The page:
Watching Rust Form at an Atomic Level Teaches Us More About This Deadly Menace

Photo: Laitr Keiows (Wikimedia Commons)

Scientists have created perhaps the most detailed view of the rust formation process yet, according to a new paper published in the Proceedings of the National Academy of Sciences.


Rust is the result of a well-known chemical reaction in which iron turns into iron oxide in the presence of water. Rust can be a menace, leading to corrosion and weakening the strength of anything made with iron or steel. Rust has caused many deadly disasters, from bridge collapses to oil spills. Though rust is a familiar sight, it’s rather difficult to figure out, so scientists have now studied the way it develops atom by atom.

“How atoms are physically attaching onto the rust isn’t well known,” Sandra Taylor, postdoctoral researcher at Pacific Northwest National Laboratory, told Gizmodo.

The researchers created microscopic rods out of goethite, a key mineral component of rust, and reacted them with water dissolved with iron atoms. Some of these dissolved iron atoms had an extra neutron in their nucleus, allowing the scientists to keep better track of how they attached to and entered the nanorods. Then, they imaged the reaction using atom-probe tomography, or APT, which can discern the individual atoms’ identity and positions.

Three-dimensional reconstructions revealed the dissolved iron atoms attaching at specific sites on the microrods, places where there were defects in their lattice-shaped crystal structure, akin to a missing brick or a cut in skin. It appears that the goethite attempts to repair itself by taking iron from the environment, acquiring even more iron atoms and more rust in the process, said Taylor. Not only that, but iron atoms from the environment seemed to travel deep into the crystal structure of the goethite rods.

A video of rust (pink) taking up more iron atoms (blue) from the environment (green)

“I think this is hugely exciting research,” Michelle Scherer, civil and environmental engineering professor at the University of Iowa who has collaborated with Taylor but was not involved in this specific research, told Gizmodo. Scherer said that scientists previously had an idea that such a process was occurring using larger-scale experiments, and the results from the APT analysis confirmed it. However, she pointed out that while this interpretation is the hypothesis researchers are leaning toward, it’s still a hypothesis, and it’s a difficult process to study.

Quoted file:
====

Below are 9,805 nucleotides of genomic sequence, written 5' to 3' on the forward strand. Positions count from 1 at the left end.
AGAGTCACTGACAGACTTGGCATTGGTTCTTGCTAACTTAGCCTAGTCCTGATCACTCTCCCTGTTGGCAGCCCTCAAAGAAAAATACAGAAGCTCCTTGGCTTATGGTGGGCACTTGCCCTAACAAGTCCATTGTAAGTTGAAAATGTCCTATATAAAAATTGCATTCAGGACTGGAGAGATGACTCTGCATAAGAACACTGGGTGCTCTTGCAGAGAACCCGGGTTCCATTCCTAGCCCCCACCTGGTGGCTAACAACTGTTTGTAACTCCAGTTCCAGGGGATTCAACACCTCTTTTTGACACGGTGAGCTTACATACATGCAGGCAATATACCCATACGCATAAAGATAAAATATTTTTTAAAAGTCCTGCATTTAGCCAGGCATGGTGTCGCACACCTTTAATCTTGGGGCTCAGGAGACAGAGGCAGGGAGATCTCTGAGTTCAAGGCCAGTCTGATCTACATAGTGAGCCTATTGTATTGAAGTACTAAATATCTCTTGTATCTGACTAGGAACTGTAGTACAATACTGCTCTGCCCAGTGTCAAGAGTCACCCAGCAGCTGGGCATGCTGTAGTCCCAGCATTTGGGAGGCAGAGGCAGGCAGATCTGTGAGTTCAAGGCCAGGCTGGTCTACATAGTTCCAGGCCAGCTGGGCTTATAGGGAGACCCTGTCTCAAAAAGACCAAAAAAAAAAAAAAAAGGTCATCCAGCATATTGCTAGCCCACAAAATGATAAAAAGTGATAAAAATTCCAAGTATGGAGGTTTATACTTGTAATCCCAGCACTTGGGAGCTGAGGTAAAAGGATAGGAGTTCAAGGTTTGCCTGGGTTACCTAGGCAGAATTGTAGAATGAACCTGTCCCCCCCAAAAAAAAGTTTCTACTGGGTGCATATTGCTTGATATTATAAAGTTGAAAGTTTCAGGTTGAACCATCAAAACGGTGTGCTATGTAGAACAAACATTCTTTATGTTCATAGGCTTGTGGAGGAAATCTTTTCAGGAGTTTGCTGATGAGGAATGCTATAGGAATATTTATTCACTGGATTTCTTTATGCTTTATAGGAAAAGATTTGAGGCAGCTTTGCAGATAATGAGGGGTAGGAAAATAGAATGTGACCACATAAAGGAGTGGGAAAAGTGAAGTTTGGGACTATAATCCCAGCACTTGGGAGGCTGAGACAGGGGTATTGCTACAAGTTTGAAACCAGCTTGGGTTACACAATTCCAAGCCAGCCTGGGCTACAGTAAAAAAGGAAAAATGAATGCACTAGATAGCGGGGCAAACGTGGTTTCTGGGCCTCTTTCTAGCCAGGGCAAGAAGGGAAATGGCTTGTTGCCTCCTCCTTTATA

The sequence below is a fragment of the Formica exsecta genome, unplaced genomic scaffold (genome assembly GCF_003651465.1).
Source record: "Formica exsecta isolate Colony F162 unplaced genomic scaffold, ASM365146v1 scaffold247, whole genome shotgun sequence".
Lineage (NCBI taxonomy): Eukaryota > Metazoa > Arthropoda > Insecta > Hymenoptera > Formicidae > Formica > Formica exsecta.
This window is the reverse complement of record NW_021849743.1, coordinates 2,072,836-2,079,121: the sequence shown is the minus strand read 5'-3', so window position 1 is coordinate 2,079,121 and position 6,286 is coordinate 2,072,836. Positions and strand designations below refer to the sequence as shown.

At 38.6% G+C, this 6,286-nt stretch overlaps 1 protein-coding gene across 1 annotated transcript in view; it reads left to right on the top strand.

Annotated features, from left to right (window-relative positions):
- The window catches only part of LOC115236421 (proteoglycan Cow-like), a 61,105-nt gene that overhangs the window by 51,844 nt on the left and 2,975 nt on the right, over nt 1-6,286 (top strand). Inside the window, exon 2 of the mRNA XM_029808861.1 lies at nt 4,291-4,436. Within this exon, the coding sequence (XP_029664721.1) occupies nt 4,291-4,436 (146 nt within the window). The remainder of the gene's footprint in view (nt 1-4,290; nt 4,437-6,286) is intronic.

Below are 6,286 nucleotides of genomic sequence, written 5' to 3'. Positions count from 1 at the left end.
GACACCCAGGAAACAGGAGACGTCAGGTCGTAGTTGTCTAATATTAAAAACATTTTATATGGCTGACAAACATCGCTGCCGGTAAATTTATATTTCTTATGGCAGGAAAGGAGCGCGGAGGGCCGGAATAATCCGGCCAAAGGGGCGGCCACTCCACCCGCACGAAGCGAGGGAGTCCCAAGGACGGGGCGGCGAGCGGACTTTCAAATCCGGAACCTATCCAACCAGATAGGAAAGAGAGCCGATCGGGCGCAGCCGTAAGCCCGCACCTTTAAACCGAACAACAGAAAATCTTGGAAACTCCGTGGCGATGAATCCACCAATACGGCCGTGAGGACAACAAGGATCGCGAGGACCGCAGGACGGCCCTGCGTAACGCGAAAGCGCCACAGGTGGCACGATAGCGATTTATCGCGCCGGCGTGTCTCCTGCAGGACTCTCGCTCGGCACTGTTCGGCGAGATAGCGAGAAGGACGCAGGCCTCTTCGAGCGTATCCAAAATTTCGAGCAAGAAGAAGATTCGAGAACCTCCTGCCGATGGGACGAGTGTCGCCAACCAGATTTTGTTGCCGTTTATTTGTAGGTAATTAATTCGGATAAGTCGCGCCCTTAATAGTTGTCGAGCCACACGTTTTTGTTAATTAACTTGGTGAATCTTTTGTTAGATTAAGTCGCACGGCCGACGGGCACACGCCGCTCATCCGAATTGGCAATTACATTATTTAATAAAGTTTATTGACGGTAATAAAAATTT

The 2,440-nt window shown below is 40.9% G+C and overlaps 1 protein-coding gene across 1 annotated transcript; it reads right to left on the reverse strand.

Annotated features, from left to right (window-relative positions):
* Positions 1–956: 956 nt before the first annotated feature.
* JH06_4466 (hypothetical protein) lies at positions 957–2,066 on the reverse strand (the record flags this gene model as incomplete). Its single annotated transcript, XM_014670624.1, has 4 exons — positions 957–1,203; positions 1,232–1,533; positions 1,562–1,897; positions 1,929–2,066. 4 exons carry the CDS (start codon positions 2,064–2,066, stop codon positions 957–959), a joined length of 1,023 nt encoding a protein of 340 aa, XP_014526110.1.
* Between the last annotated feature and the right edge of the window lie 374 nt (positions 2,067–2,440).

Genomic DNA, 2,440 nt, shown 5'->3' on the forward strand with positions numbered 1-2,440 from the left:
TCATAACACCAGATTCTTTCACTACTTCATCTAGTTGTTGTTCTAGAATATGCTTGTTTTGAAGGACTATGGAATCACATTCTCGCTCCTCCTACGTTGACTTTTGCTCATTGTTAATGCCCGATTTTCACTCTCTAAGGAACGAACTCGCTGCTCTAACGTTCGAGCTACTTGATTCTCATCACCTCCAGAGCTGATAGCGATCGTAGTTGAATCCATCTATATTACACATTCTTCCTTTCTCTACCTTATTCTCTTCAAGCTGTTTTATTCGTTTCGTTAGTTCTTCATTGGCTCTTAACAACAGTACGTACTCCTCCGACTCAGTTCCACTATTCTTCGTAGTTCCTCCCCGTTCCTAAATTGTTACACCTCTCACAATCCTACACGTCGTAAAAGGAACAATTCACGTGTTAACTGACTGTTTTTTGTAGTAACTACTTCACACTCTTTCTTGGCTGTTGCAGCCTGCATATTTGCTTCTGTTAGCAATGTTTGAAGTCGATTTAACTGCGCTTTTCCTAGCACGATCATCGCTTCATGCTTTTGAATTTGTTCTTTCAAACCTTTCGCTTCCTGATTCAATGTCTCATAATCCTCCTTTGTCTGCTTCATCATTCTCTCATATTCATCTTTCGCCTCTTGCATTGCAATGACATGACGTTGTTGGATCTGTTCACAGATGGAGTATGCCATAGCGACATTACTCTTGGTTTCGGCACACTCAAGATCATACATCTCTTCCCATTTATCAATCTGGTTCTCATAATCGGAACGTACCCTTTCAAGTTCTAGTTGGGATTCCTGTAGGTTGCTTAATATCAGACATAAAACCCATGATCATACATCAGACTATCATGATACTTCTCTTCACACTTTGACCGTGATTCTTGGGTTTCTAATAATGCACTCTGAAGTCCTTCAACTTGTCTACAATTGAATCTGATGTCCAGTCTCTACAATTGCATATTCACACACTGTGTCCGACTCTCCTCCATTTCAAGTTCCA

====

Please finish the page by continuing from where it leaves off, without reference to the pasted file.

The research has important potential applications. “If you can understand how rust is going to form, then you can at least anticipate what kinds of effects it will have, and develop materials that can better handle the chemical reaction happening on their surface,” said Taylor. But take this to the environmental scale, and it means that iron and potentially other elements from places like the soil could possibly travel deep into solid materials. This could offer insight to how plants take up materials from the soil, or even how pollutants like arsenic travel through the environment.

Rust might be a nuisance, but even nuisances can reveal valuable information about the world.


Former Gizmodo physics writer and founder of Birdmodo, now a science communicator specializing in quantum computing and birds



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